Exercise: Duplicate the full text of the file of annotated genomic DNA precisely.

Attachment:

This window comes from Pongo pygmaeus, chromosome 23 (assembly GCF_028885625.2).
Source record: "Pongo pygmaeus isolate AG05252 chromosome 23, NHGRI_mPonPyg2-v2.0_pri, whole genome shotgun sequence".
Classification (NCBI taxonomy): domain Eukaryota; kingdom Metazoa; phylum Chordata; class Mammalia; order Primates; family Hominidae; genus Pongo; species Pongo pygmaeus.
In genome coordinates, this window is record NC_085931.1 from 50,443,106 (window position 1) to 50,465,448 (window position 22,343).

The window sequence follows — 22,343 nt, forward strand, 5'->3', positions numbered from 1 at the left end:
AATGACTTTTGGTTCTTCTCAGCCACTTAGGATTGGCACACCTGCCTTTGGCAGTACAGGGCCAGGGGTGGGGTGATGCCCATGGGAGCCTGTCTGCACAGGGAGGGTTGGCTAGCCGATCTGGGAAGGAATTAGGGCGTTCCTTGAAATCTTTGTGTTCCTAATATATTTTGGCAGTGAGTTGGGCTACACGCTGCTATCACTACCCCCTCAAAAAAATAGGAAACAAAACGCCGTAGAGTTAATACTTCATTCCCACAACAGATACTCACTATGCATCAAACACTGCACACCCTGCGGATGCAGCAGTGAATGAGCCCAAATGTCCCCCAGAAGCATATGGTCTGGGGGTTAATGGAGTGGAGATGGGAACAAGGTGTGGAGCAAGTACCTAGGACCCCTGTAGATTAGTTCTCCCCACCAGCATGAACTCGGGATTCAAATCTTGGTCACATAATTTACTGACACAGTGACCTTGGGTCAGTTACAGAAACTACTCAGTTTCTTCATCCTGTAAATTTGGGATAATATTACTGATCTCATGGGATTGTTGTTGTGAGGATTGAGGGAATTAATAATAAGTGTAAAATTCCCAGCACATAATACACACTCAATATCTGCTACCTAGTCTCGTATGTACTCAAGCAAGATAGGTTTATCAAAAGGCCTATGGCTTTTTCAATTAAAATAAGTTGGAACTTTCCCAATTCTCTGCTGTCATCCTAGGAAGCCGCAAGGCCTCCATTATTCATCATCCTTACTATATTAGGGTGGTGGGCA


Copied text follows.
This window comes from Pongo pygmaeus, chromosome 23 (assembly GCF_028885625.2).
Source record: "Pongo pygmaeus isolate AG05252 chromosome 23, NHGRI_mPonPyg2-v2.0_pri, whole genome shotgun sequence".
Classification (NCBI taxonomy): domain Eukaryota; kingdom Metazoa; phylum Chordata; class Mammalia; order Primates; family Hominidae; genus Pongo; species Pongo pygmaeus.
In genome coordinates, this window is record NC_085931.1 from 50,443,106 (window position 1) to 50,465,448 (window position 22,343).

The window sequence follows — 22,343 nt, forward strand, 5'->3', positions numbered from 1 at the left end:
AATGACTTTTGGTTCTTCTCAGCCACTTAGGATTGGCACACCTGCCTTTGGCAGTACAGGGCCAGGGGTGGGGTGATGCCCATGGGAGCCTGTCTGCACAGGGAGGGTTGGCTAGCCGATCTGGGAAGGAATTAGGGCGTTCCTTGAAATCTTTGTGTTCCTAATATATTTTGGCAGTGAGTTGGGCTACACGCTGCTATCACTACCCCCTCAAAAAAATAGGAAACAAAACGCCGTAGAGTTAATACTTCATTCCCACAACAGATACTCACTATGCATCAAACACTGCACACCCTGCGGATGCAGCAGTGAATGAGCCCAAATGTCCCCCAGAAGCATATGGTCTGGGGGTTAATGGAGTGGAGATGGGAACAAGGTGTGGAGCAAGTACCTAGGACCCCTGTAGATTAGTTCTCCCCACCAGCATGAACTCGGGATTCAAATCTTGGTCACATAATTTACTGACACAGTGACCTTGGGTCAGTTACAGAAACTACTCAGTTTCTTCATCCTGTAAATTTGGGATAATATTACTGATCTCATGGGATTGTTGTTGTGAGGATTGAGGGAATTAATAATAAGTGTAAAATTCCCAGCACATAATACACACTCAATATCTGCTACCTAGTCTCGTATGTACTCAAGCAAGATAGGTTTATCAAAAGGCCTATGGCTTTTTCAATTAAAATAAGTTGGAACTTTCCCAATTCTCTGCTGTCATCCTAGGAAGCCGCAAGGCCTCCATTATTCATCATCCTTACTATATTAGGGTGGTGGGCA